A Travellerspoint blog


Xi'an's Terracotta Army

rain 18 °C

Two thousand two hundred years ago Qin Shi Huang became the first Emperor of a united China at the age of thirteen and during his lifetime some 700,000 craftsmen were employed to prepare for his death. An entire full-size city was built for him to occupy in the afterlife – complete with city walls, palaces, temples and, apparently, a hundred faux rivers flowing with mercury. No ancient royal court would be complete without government officials, acrobats, strongmen and musicians, and no emperor would be safe without his guards, so, the builder’s of Qin’s Shangri-La provided him with a personal entourage and an entire army…
Following Qin’s death and burial the vast city was covered with huge wooden roofs and layers of woven blankets and then buried beneath an enormous manmade hill where most of it remains today. But in 1974 a farmer digging a well a mile or so from the underground city unearthed some interesting pottery shards and when the site was excavated Qin’s army of terracotta warriors was discovered…
It is believed that there are more than 8,000 life-sized terracotta soldiers, each with a unique face, but only a few hundred have been unearthed so far…
There are also some 770 full-sized terracotta horses with the remains of 130 real wooden chariots and more are uncovered each year.

Xi’an was the epicenter of the Qin dynasty and must have been a huge city two hundred years BC. But it is no small potatoes today. It doesn’t loom large as far as Chinese cities go, with a population of only 8 million, but it has some of the most upmarket shopping malls we have seen so far. It also has a frenetic downmarket shopping area where stores are stocked with everything imaginable - much of it fake. But the market area is best known for food, especially its huge selection of fruit and nuts. Dried persimmons, pineapples, kiwis and dates of all kinds are heaped on the stalls while fresh pomegranates are squeezed in a just a tick...
But it is walnut time in China and every nut emporium has an old-fashioned walnut dryer on hand to capture our attention…
We weren’t fooled into thinking that they were actually drying the nuts – none of them had fires – but it was fun to watch. It was also fun to watch these two guys with huge mallets energetically smashing peanuts into a delicious form of peanut brittle…
We love work – especially when someone else is doing it - but now we too have to get to work and hop on a plane to our next stop – Shanghai.
The deadline for entering the exciting competition to win a postcard from China ends on Saturday - so don't miss out. And foodies - we haven't forgotten you. We have had many incredible meals in China and will be doing a food special in the next few days.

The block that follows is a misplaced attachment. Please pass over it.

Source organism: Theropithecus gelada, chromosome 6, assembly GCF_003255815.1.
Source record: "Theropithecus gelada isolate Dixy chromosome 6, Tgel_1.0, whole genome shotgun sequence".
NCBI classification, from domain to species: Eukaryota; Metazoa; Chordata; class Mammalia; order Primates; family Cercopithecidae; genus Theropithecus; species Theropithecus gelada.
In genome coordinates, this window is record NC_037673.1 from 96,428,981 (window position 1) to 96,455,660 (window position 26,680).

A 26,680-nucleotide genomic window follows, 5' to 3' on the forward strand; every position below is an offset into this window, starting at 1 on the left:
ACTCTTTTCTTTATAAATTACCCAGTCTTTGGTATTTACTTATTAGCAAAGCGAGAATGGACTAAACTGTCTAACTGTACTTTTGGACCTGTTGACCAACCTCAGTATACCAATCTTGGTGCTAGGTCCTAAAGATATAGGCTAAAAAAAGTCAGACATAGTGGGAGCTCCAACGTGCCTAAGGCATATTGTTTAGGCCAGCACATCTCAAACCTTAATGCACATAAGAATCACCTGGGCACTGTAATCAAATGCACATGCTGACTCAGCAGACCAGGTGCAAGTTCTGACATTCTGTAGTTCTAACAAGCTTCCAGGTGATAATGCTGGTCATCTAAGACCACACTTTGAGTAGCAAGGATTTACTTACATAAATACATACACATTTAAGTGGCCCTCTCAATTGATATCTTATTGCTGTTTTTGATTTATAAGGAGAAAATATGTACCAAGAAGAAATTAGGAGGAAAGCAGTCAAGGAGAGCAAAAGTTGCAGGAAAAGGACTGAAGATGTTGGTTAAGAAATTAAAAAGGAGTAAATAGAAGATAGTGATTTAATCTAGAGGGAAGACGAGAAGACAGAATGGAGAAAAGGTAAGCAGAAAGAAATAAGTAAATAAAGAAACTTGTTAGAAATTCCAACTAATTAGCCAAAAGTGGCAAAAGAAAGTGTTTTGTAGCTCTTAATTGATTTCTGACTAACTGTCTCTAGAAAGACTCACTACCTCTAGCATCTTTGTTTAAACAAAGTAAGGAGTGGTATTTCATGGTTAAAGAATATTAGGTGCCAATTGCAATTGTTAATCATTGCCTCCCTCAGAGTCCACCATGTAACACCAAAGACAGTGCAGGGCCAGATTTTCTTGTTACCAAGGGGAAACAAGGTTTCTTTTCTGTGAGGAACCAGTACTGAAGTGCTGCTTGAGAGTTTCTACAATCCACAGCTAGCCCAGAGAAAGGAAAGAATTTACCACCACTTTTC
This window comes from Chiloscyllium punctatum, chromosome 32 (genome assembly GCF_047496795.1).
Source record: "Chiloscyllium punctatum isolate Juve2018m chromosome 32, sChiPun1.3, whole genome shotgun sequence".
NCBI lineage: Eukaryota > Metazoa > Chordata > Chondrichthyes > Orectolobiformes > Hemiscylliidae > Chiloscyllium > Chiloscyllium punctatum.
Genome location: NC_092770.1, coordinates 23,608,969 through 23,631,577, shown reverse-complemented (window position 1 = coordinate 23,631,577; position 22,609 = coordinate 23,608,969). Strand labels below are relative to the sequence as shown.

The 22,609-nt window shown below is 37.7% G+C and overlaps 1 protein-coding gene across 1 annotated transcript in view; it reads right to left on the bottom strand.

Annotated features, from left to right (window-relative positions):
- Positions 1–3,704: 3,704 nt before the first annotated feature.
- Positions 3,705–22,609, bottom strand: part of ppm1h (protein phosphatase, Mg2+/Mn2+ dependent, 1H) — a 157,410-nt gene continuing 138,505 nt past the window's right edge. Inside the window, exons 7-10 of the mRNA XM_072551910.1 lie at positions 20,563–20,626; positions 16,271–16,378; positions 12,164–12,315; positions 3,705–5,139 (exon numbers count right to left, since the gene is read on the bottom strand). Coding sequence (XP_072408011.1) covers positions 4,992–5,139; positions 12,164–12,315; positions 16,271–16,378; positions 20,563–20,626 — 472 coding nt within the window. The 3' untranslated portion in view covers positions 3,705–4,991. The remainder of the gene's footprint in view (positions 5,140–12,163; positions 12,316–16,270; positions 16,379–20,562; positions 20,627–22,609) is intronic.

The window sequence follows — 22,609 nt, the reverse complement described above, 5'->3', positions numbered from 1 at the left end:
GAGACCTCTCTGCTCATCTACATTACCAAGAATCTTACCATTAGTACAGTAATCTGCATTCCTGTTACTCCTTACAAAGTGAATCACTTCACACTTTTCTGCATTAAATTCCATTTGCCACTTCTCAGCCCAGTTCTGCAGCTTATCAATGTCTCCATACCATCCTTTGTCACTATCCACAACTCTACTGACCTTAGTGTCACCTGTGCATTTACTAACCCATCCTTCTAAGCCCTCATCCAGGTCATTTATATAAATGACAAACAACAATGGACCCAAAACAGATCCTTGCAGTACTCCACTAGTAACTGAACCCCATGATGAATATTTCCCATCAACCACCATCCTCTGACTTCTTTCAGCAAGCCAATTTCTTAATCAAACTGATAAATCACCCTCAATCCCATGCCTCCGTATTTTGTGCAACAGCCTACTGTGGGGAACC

Posted by Hawkson 06:02 Archived in China Comments (4)

Beijing Postcards

sunny 15 °C

All cities have postcard shops but we have never seen one quite as elaborate as this…
But we have seen so many wonderful sights in Beijing that we thought we would create our own set of postcards just for you...

The New Beijing

Old Beijing – a hutong in the rain

Preparing for the 18th National Congress in Tiananmen Square

Flowers for the President at The Gate of Heavenly Peace, Forbidden City

Coal for winter fires, Beijing

The Birds Nest Olympic Stadium, Beijing

Chinese lanterns in the hutong

New Friends in Beijing

Now we are en-route to Xi’an to see the terracotta warriors so we thought it was time for a quick quiz about Beijing – with real prizes.
So - what on earth do you think these Chinese warning signs mean?
Give us the correct (or funniest) answers and we will mail a real postcard from China to anyone you nominate. Just imagine the fun you will have when a friend or relative receives a postcard apparently from you in China.
Disclaimer - This competition is absolutely free to enter, (Wow!), and you will not receive solicitations to purchase any products or services – Honestly! Just give us your answers in the comment section below for a chance to win one of these valuable postcards.
We will choose 6 winners and email for details of the recipients, together with personal greetings, and will pop the postcards in the mail ASAP.
Good luck.

Posted by Hawkson 02:29 Archived in China Comments (8)

Beijing Twitters

snow -2 °C

We let the Twittersphere pass us by in the belief that it was a new-fangled innovation appealing only to the cyber savvy. But then we visited China’s Forbidden City in Beijing and discovered that we had deceived ourselves. There is nothing new about Twitter. It has been around for nearly a thousand years and here is the proof...
These ancient stone tablets are inscribed with mundane bits of information in fewer than 140 characters. For instance this one says, “Hunting season over. Xiancong Qin killed a lot of game.”
Whereas this one says, “Heavy rain stopped hunt. Waded across river and took boat back to palace.”
Each of these stones weighs a few tons so pressing “send” isn’t likely to get them very far, but now we know that twittering is actually an ancient Chinese invention we don’t feel bad about using it. These stones, called drums, are in The Forbidden City along with many others and we thought we would have a go at translating them for you. These, for instance, could be the tweets of Emperor Zhu Di the Yongle Emperor of the Ming Dynasty:
"May 1st 1406. Burned down Mogul city today. Planning the biggest new city in history – we’ll show those damn Moguls LOL…"
"June 27th 1413 Three hundred buildings finished. How about this for a roof? Bet the Moguls never had one like this..."
"March 4th 1418 Seven hundred and seventy nine buildings finished – one to go. Let’s make it fit for a great Emperor like me…"
"April 3rd 1419 Gardens coming along. Need a mountain or two – so let’s get creative and build them…"